HomeBusiness DigestCodeshare deal to boost arrivals

Codeshare deal to boost arrivals

By Staff Writer

AIRLINK’S codeshare deal with United States-based giant United Airlines is set to unlock fresh arrivals into Zimbabwe from the world’s biggest economy, tourism industry executives, said this week.

Under the deal, United Airlines’ passengers will have an opportunity to explore southern African destinations through Airlink, whose network has expanded into Harare, Bulawayo and Victoria Falls.

The codeshare deal was signed as United Airlines kicked off direct flights across several African capitals, including those previously unserved by American airlines.

“United Airlines continues to demonstrate our commitment to Africa, starting three brand new flights to the continent this year alone including new service to Accra, Ghana; Lagos, Nigeria and Johannesburg, South Africa,” Patrick Quayle, vice president of international network and alliances at the airline, said.

“And now through our codeshare agreement with Airlink – which is the most expansive partnership in southern Africa – customers will be able to easily explore more bucket-list destinations across the continent including easy connections to Zambia, Zimbabwe and more.”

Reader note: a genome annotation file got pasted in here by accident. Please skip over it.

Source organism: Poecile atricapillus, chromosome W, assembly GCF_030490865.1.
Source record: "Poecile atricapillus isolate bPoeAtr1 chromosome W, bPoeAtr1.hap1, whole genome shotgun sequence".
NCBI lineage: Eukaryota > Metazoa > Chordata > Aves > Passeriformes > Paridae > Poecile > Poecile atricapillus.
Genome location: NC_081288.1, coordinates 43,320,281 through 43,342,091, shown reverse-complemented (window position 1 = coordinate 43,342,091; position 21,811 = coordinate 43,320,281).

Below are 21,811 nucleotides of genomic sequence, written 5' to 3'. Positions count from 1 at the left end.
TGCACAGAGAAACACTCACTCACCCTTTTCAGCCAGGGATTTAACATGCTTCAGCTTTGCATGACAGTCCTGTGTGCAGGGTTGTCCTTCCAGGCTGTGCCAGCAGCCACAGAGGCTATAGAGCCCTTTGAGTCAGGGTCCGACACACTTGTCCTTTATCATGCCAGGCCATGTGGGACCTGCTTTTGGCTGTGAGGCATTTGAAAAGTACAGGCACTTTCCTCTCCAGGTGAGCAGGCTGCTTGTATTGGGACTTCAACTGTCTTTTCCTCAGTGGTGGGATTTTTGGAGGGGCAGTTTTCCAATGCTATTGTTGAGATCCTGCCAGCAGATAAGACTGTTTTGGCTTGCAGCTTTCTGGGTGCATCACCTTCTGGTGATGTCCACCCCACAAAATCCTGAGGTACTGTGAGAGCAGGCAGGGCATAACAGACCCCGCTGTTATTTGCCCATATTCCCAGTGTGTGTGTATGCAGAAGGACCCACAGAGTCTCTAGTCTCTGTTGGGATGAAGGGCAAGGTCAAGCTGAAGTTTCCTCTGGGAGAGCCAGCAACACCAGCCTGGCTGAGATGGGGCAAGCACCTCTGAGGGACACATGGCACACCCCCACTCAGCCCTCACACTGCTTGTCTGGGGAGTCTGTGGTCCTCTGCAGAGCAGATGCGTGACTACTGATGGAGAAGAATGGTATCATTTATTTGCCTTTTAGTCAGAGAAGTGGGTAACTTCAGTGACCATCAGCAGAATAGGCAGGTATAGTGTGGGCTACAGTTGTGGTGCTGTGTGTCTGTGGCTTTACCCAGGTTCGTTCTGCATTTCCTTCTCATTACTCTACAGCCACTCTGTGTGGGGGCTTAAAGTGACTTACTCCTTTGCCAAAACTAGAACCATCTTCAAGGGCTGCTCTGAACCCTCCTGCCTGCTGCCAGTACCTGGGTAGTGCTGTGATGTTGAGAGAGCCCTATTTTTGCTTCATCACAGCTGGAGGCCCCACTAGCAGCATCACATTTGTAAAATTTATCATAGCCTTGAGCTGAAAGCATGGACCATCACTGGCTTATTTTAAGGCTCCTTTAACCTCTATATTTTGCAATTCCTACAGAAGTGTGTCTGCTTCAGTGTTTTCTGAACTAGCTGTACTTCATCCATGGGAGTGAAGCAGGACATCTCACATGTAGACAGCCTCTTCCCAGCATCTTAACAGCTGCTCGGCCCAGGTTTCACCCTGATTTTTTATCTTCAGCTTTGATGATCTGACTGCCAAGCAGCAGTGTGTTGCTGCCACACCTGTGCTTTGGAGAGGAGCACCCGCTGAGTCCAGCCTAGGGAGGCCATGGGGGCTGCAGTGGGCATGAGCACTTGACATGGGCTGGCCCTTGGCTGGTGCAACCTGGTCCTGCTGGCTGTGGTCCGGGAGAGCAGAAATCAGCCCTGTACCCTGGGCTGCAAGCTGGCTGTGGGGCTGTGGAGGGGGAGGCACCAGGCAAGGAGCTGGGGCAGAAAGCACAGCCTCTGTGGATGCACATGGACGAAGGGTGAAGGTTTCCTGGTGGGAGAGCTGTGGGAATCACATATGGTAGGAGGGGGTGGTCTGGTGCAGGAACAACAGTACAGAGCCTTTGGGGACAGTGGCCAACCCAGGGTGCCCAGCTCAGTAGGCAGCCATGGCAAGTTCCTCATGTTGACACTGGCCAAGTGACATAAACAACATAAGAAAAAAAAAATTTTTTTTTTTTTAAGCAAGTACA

Hospitality Association of Zimbabwe president Clive Chinwada told businessdigest this week that the agreement would drive tourist traffic from the US.

“Access and convenience are key determinants of decisions that travellers make when selecting destinations,” Chinwada said.

“We all know that Airlink has a significant footprint in Zimbabwe with flights into Harare, Bulawayo and Victoria Falls. As such, the agreement gives access to United Airlines passengers to connect seamlessly into Zimbabwe and the rest of the region where Airlink flies.

“It’s a welcome development as it makes it much easier for travellers from the US to add Zimbabwe onto their bucket list.”

Airlink’s connections into Zimbabwe were part of a southern African push by the airline, which has been making aggressive forays to reshape air travel in a region that has been paralysed by the collapse of national airlines in the past decade.

These obstacles have been amplified by Covid-19, which grounded air travel and sent staff home.

After being spun off South African Airways in October last year to operate independently, Airlink was quick to bridge the air travel gap, and the Harare-Cape Town service became a highlight of the push.

The route had not been connected since Royal Dutch Airlines briefly serviced it before pulling out in 2014.

But Ethiopian Airlines connected into Cape Town from East Africa through Victoria Falls from 2017, until flights were stopped following the outbreak of Covid-19. Airlink has reaffirmed its confidence in the Zimbabwean market by appointing a country manager to spearhead its operations.

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